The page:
The National Blood Center in Lithuania collects blood out of average 150 blood donors daily. However, in order for the national blood donation to be sufficient, there is a need of 200 blood donors daily. Not everyone who wants to become a blood donor in Lithuania can do it. Gay men have been excluded from this opportunity, and this discriminatory restriction have been enshrined in law since 2005. 

The ban on homosexual and bisexual men becoming blood donors became widespread in the 1980s, when it was discovered that HIV infection could be transmitted through blood. It is important to mention that this happened almost four decades ago. Since then, laboratory blood testing has improved to such extent that many countries around the world are now abandoning this bas. In 2021, for example, the United Kingdom changed its regulation on blood donation, so that the ban on donating blood applies to anyone who has had unprotected sex in the last three months, regardless of the donor’s sexual orientation.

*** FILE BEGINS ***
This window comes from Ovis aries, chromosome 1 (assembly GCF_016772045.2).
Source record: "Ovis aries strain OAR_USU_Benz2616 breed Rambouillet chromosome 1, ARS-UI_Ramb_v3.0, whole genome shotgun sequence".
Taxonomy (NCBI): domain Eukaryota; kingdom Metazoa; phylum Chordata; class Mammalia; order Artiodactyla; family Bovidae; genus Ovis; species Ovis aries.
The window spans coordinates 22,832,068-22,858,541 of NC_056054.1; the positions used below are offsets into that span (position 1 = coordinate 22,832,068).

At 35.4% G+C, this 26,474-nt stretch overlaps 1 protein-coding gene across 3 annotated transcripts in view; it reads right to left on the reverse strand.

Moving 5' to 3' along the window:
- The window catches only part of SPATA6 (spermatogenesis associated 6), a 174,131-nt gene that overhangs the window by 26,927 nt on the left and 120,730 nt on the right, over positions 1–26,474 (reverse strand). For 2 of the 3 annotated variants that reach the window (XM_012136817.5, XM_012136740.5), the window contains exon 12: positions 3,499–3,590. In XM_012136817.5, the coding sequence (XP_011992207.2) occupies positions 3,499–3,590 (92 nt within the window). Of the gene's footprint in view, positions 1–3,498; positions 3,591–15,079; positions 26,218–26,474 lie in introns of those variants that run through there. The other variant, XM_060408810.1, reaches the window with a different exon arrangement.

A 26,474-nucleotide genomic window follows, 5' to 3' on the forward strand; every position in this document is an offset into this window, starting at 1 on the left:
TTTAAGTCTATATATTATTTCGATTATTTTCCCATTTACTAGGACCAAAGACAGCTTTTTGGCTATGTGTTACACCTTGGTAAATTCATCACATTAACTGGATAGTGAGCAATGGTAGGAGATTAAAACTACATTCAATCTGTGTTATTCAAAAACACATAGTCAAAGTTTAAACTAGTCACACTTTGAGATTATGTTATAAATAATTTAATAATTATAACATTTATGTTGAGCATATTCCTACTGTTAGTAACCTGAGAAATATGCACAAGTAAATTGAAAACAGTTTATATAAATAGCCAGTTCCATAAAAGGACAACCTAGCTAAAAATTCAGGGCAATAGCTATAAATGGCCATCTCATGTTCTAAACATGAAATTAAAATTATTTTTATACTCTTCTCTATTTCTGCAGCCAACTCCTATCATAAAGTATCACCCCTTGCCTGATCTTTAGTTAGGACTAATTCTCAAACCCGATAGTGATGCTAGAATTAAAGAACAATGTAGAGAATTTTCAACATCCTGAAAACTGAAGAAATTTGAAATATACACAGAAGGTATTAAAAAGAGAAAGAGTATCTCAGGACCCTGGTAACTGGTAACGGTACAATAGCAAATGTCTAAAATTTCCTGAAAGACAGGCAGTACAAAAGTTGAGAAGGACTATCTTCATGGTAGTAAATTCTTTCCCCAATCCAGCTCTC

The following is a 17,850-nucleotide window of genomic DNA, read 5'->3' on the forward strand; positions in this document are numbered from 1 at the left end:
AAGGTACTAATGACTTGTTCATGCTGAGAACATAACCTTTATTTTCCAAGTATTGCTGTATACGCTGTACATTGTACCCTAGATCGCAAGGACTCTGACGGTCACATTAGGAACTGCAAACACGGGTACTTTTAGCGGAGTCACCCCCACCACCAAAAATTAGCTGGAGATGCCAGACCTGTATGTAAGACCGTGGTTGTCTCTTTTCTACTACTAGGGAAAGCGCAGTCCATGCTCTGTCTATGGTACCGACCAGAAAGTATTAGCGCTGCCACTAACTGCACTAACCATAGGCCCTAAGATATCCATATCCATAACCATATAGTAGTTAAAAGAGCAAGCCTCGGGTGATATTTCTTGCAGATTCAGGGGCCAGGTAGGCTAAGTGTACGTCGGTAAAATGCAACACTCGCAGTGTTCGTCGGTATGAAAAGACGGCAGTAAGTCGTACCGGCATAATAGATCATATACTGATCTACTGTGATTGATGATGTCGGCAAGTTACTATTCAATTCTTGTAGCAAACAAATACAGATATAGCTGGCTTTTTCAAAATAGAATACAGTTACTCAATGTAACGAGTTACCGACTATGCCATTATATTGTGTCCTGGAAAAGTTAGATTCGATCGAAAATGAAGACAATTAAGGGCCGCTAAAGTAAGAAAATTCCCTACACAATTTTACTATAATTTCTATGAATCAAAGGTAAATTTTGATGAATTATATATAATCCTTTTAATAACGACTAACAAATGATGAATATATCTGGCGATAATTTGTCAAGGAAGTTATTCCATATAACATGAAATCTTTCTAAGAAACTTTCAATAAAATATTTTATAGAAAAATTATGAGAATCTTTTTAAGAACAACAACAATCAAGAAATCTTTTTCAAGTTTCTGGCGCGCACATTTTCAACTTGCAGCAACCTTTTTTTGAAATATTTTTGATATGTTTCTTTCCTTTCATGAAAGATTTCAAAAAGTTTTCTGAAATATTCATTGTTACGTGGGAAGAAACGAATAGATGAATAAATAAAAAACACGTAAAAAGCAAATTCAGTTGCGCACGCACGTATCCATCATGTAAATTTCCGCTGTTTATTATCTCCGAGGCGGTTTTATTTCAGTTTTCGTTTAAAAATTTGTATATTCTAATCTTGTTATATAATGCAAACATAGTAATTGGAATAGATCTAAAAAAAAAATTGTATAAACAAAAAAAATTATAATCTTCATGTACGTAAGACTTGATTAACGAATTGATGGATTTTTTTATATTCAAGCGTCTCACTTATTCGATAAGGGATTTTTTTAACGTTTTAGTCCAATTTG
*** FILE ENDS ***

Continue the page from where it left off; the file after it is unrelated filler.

In 2011, the Office of the Equal Opportunities Ombudsperson issued a decision stating that banning homosexual men from donating blood contributes to negative perceptions towards this social group, as gay men are automatically classified as carriers of HIV and other STIs. The Office submitted a proposal to the Ministry of Health asking to reconsider this discriminatory ban. The conclusion by the Equal Opportunities Ombudsperson was clear – risky sexual behavior and not donor’s sexual orientation should be considered as the risk factor. 

In 2015, the Court of Justice of the European Union (CJEU) ruled that discrimination against blood donations on the grounds of sexual orientation was unacceptable. Although the countries of the European Union are free to make such decisions independently, restrictions of a similar nature in many countries encourage the stigmatization of gay men as if HIV and other STIs were spreading exclusively because of this group. In addition, similar bans do not apply to women, which signals the possible discrimination not only on the basis of sexual orientation, but also on the basis of gender.

I am pleased to announce that in 2022 the Ministry of Health issued a ministerial order lifting the ban on blood donations by homosexual and bisexual men. We have been raising this issue with the National Blood Center since the beginning of 2021. I am grateful to the Ministry for its leadership.

Blood Homophobia